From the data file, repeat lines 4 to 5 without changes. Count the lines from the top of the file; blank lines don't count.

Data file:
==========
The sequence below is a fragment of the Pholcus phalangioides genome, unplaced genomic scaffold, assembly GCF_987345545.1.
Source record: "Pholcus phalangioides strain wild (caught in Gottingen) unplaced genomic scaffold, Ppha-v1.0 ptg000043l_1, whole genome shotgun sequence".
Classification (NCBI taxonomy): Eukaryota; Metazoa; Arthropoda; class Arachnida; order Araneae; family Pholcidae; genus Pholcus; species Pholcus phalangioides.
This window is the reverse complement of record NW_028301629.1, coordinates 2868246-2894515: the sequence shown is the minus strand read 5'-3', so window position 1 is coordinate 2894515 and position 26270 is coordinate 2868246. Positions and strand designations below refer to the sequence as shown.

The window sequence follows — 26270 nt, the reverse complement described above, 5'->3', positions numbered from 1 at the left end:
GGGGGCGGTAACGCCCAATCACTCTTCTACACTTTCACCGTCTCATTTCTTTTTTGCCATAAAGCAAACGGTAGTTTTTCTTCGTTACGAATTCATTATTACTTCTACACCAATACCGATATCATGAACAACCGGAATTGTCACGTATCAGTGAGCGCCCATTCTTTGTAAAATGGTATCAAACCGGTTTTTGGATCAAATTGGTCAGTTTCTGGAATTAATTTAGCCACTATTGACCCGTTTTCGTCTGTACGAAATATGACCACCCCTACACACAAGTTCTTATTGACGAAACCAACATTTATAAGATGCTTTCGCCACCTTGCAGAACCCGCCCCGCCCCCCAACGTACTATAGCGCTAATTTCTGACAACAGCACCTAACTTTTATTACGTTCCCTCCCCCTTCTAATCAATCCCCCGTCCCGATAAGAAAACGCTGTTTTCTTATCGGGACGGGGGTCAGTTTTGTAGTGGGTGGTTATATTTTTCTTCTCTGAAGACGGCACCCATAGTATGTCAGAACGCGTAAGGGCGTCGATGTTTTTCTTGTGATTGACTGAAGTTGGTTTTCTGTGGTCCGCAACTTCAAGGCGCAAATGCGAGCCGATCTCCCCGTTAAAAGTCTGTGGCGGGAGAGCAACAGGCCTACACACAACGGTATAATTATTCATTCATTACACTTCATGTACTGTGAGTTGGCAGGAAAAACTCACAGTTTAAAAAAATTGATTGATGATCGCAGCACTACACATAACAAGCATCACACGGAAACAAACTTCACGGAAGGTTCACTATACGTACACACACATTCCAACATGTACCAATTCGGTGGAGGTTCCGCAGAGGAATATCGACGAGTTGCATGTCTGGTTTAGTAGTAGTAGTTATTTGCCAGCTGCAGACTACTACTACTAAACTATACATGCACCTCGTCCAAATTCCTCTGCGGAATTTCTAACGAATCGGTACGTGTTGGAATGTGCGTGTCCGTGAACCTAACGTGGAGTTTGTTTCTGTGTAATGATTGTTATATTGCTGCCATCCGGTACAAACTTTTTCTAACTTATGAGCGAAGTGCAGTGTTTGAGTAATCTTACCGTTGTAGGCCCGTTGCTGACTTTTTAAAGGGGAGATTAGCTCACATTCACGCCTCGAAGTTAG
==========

This window is the reverse complement of record NW_028301629.1, coordinates 2868246-2894515: the sequence shown is the minus strand read 5'-3', so window position 1 is coordinate 2894515 and position 26270 is coordinate 2868246. Positions and strand designations below refer to the sequence as shown.

The window sequence follows — 26270 nt, the reverse complement described above, 5'->3', positions numbered from 1 at the left end: